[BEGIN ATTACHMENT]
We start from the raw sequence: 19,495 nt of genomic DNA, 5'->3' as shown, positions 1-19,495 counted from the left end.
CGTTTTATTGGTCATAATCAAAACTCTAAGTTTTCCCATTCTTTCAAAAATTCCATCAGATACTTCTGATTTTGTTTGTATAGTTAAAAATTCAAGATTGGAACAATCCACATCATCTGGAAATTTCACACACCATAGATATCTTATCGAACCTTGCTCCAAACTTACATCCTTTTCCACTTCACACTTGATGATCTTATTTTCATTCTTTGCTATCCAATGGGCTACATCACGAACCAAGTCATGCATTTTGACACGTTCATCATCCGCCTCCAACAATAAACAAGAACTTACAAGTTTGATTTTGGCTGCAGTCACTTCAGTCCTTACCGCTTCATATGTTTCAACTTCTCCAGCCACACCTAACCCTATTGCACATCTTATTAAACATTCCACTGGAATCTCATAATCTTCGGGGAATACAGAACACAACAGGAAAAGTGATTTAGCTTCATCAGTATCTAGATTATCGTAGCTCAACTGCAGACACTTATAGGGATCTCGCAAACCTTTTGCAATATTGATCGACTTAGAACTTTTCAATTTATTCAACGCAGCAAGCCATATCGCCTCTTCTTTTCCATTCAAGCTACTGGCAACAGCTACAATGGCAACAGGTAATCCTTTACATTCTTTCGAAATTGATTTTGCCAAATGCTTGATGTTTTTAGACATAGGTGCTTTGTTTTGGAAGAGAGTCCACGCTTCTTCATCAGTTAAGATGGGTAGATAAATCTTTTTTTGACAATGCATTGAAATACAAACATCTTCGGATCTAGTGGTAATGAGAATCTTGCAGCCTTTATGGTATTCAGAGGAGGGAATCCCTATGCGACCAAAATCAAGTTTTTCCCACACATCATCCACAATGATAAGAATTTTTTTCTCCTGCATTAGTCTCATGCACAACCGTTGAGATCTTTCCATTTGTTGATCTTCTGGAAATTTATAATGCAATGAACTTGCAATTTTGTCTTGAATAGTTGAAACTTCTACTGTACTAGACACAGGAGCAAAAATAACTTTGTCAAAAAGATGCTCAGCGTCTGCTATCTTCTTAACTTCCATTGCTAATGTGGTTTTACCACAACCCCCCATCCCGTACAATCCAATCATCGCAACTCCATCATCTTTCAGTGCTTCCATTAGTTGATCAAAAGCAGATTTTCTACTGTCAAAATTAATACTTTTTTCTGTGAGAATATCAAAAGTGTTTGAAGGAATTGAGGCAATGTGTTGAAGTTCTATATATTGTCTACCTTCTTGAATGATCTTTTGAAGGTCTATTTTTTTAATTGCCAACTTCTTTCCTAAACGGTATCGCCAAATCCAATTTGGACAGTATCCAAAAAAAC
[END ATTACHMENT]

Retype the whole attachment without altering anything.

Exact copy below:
We start from the raw sequence: 19,495 nt of genomic DNA, 5'->3' as shown, positions 1-19,495 counted from the left end.
CGTTTTATTGGTCATAATCAAAACTCTAAGTTTTCCCATTCTTTCAAAAATTCCATCAGATACTTCTGATTTTGTTTGTATAGTTAAAAATTCAAGATTGGAACAATCCACATCATCTGGAAATTTCACACACCATAGATATCTTATCGAACCTTGCTCCAAACTTACATCCTTTTCCACTTCACACTTGATGATCTTATTTTCATTCTTTGCTATCCAATGGGCTACATCACGAACCAAGTCATGCATTTTGACACGTTCATCATCCGCCTCCAACAATAAACAAGAACTTACAAGTTTGATTTTGGCTGCAGTCACTTCAGTCCTTACCGCTTCATATGTTTCAACTTCTCCAGCCACACCTAACCCTATTGCACATCTTATTAAACATTCCACTGGAATCTCATAATCTTCGGGGAATACAGAACACAACAGGAAAAGTGATTTAGCTTCATCAGTATCTAGATTATCGTAGCTCAACTGCAGACACTTATAGGGATCTCGCAAACCTTTTGCAATATTGATCGACTTAGAACTTTTCAATTTATTCAACGCAGCAAGCCATATCGCCTCTTCTTTTCCATTCAAGCTACTGGCAACAGCTACAATGGCAACAGGTAATCCTTTACATTCTTTCGAAATTGATTTTGCCAAATGCTTGATGTTTTTAGACATAGGTGCTTTGTTTTGGAAGAGAGTCCACGCTTCTTCATCAGTTAAGATGGGTAGATAAATCTTTTTTTGACAATGCATTGAAATACAAACATCTTCGGATCTAGTGGTAATGAGAATCTTGCAGCCTTTATGGTATTCAGAGGAGGGAATCCCTATGCGACCAAAATCAAGTTTTTCCCACACATCATCCACAATGATAAGAATTTTTTTCTCCTGCATTAGTCTCATGCACAACCGTTGAGATCTTTCCATTTGTTGATCTTCTGGAAATTTATAATGCAATGAACTTGCAATTTTGTCTTGAATAGTTGAAACTTCTACTGTACTAGACACAGGAGCAAAAATAACTTTGTCAAAAAGATGCTCAGCGTCTGCTATCTTCTTAACTTCCATTGCTAATGTGGTTTTACCACAACCCCCCATCCCGTACAATCCAATCATCGCAACTCCATCATCTTTCAGTGCTTCCATTAGTTGATCAAAAGCAGATTTTCTACTGTCAAAATTAATACTTTTTTCTGTGAGAATATCAAAAGTGTTTGAAGGAATTGAGGCAATGTGTTGAAGTTCTATATATTGTCTACCTTCTTGAATGATCTTTTGAAGGTCTATTTTTTTAATTGCCAACTTCTTTCCTAAACGGTATCGCCAAATCCAATTTGGACAGTATCCAAAAAAAC